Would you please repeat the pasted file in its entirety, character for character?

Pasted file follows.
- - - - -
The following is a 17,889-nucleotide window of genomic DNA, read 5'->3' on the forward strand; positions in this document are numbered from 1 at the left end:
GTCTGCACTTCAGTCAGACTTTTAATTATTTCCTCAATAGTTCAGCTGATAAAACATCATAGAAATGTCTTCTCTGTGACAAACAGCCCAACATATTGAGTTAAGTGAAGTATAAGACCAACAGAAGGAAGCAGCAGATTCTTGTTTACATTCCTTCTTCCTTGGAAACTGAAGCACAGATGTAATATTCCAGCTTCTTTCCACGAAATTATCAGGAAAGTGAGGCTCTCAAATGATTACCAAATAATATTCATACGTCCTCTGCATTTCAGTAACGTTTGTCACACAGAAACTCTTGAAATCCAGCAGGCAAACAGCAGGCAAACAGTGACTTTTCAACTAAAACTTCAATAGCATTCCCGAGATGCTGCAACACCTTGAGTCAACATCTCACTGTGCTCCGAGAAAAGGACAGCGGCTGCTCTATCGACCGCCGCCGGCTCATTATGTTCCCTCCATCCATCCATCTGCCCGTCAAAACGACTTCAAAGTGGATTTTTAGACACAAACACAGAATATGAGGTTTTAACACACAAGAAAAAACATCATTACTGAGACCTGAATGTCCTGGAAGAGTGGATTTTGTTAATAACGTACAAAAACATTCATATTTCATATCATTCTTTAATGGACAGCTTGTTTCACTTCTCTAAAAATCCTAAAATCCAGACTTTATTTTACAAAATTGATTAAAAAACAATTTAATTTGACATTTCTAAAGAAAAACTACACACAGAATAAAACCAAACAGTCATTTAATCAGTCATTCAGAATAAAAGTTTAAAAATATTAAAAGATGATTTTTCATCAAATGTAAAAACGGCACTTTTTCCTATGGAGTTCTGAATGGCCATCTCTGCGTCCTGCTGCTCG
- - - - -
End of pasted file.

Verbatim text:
The following is a 17,889-nucleotide window of genomic DNA, read 5'->3' on the forward strand; positions in this document are numbered from 1 at the left end:
GTCTGCACTTCAGTCAGACTTTTAATTATTTCCTCAATAGTTCAGCTGATAAAACATCATAGAAATGTCTTCTCTGTGACAAACAGCCCAACATATTGAGTTAAGTGAAGTATAAGACCAACAGAAGGAAGCAGCAGATTCTTGTTTACATTCCTTCTTCCTTGGAAACTGAAGCACAGATGTAATATTCCAGCTTCTTTCCACGAAATTATCAGGAAAGTGAGGCTCTCAAATGATTACCAAATAATATTCATACGTCCTCTGCATTTCAGTAACGTTTGTCACACAGAAACTCTTGAAATCCAGCAGGCAAACAGCAGGCAAACAGTGACTTTTCAACTAAAACTTCAATAGCATTCCCGAGATGCTGCAACACCTTGAGTCAACATCTCACTGTGCTCCGAGAAAAGGACAGCGGCTGCTCTATCGACCGCCGCCGGCTCATTATGTTCCCTCCATCCATCCATCTGCCCGTCAAAACGACTTCAAAGTGGATTTTTAGACACAAACACAGAATATGAGGTTTTAACACACAAGAAAAAACATCATTACTGAGACCTGAATGTCCTGGAAGAGTGGATTTTGTTAATAACGTACAAAAACATTCATATTTCATATCATTCTTTAATGGACAGCTTGTTTCACTTCTCTAAAAATCCTAAAATCCAGACTTTATTTTACAAAATTGATTAAAAAACAATTTAATTTGACATTTCTAAAGAAAAACTACACACAGAATAAAACCAAACAGTCATTTAATCAGTCATTCAGAATAAAAGTTTAAAAATATTAAAAGATGATTTTTCATCAAATGTAAAAACGGCACTTTTTCCTATGGAGTTCTGAATGGCCATCTCTGCGTCCTGCTGCTCG